5) The rates you see assume great credit. Most people do not have good enough credit to qualify for the absolute top rates…especially as lenders are cracking down on it.

Bonus: Be careful when you “lock in” your rate. With the market turmoil last week the rates went all the way from 6.25% down to 5.75% and back up to 6.7%. We locked in at 6% and were not too thrilled when the lender would not let us relock when the next day rates went down a quarter point. On the upside, we actually got away pretty cleanly since rates went up considerably since then.

How we’re countering the (slightly) low ball offer we just got on the house

Monday, August 18th, 2008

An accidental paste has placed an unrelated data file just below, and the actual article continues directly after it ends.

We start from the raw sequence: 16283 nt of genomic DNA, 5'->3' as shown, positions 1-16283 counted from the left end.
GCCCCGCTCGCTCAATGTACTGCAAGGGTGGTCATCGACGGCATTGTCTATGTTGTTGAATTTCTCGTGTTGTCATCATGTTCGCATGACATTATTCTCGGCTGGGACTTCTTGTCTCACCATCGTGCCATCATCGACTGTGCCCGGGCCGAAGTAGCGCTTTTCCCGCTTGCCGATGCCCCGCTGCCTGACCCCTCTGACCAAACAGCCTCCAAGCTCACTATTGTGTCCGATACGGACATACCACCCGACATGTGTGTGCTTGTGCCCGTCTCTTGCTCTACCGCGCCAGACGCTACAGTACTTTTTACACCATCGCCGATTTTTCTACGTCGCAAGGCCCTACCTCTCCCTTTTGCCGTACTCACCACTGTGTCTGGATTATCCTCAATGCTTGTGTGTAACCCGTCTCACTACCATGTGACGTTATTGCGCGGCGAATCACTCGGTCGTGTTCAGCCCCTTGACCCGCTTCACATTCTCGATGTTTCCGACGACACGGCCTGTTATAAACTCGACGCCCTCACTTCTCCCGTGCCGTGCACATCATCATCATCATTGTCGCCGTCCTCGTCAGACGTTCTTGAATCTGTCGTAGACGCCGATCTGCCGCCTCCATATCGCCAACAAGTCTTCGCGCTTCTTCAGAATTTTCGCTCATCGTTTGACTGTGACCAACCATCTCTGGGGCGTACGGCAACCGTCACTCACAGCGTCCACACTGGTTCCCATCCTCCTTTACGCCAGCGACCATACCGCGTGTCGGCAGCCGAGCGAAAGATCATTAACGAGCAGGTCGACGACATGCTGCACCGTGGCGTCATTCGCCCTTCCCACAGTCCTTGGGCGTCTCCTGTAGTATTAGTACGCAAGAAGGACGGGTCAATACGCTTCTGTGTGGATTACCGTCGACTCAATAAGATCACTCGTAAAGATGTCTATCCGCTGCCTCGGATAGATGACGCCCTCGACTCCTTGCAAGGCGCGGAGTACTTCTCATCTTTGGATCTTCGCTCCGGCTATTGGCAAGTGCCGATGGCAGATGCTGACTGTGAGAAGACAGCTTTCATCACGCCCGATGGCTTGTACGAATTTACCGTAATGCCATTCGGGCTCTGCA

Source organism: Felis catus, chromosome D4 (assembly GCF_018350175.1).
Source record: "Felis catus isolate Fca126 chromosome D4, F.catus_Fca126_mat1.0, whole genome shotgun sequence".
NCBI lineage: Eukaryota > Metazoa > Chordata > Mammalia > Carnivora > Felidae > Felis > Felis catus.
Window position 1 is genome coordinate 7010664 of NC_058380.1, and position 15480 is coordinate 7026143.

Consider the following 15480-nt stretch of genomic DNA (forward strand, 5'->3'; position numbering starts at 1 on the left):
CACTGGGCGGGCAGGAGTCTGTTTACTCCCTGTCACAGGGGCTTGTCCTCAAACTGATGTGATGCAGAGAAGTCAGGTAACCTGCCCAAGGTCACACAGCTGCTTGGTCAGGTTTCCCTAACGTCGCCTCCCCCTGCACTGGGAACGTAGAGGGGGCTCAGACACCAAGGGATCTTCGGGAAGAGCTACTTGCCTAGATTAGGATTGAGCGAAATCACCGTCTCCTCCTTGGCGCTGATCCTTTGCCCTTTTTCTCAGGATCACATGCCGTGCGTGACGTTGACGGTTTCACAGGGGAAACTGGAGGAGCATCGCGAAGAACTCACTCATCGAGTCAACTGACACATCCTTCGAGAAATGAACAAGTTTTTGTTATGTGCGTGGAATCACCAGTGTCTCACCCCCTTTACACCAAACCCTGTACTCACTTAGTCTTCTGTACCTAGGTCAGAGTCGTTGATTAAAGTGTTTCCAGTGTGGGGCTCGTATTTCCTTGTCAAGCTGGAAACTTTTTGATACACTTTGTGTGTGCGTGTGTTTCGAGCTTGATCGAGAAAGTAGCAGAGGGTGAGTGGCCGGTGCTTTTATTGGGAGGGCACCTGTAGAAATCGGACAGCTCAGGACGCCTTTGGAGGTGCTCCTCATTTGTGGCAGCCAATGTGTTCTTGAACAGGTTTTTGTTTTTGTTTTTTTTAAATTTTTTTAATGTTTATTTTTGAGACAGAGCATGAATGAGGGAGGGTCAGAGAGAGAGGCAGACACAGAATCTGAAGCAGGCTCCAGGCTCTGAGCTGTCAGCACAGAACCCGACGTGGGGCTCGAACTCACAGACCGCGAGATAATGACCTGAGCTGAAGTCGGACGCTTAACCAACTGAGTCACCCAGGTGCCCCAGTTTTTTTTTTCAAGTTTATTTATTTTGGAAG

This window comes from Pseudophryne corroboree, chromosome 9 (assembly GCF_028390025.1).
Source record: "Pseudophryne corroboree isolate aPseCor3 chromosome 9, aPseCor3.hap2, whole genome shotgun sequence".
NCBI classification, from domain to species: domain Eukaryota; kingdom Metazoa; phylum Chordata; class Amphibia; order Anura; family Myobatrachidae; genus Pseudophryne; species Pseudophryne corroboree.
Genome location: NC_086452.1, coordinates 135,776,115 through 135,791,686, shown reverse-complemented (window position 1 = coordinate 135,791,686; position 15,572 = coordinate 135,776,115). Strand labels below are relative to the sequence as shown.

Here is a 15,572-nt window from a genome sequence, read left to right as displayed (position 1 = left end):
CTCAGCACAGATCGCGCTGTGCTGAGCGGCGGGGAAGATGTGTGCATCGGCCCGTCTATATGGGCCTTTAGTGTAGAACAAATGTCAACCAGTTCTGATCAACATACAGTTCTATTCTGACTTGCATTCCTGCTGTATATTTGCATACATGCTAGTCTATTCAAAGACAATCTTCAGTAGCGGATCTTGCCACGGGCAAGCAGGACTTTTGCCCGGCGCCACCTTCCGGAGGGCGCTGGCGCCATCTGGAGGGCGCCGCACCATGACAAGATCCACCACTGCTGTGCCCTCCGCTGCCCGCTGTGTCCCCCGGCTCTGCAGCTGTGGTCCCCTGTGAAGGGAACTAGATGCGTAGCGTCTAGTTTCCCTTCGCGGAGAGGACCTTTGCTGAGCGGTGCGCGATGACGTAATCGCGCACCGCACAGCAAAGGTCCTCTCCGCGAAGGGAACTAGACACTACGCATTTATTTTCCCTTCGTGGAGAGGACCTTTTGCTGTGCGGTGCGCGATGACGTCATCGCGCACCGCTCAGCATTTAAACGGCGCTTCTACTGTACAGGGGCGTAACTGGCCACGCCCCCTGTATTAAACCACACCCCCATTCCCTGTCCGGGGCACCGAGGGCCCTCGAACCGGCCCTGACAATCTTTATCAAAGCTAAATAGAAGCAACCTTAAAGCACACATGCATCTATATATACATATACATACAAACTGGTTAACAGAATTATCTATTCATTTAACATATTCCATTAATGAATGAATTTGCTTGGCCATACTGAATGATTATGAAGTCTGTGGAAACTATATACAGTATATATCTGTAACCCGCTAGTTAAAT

housing market

As you all know we have been in the ultra fun *cough* house selling market for a few months now. I would say about half of all the showings we have had have been in the middle of the workday. Obviously its a little bit less than ideal peacing out in the middle of the workday to go get a house ready for a showing, and I am always skeptical when someone is looking at houses during the workday. So this Saturday we had a showing that was setup a few days in advance; a real rarity compared to the usual “Hey people are coming to look in half an hour.” So this kind of gave us hope since they were obviously interested in the house to plan ahead to come look at it. As it turns out they they came over and stayed in the house for about 20 minutes. Thats a good sign. Then they wanted to come back and look again on Sunday. Even better sign. They brought a ton of people with them this time and stayed in the house for 30 minutes. Awesome. So last night we’re at my parents house for my sisters birthday and the phone rings: we got an offer. At this point we’re both super excited until we hear the offer details and it gets a little harder: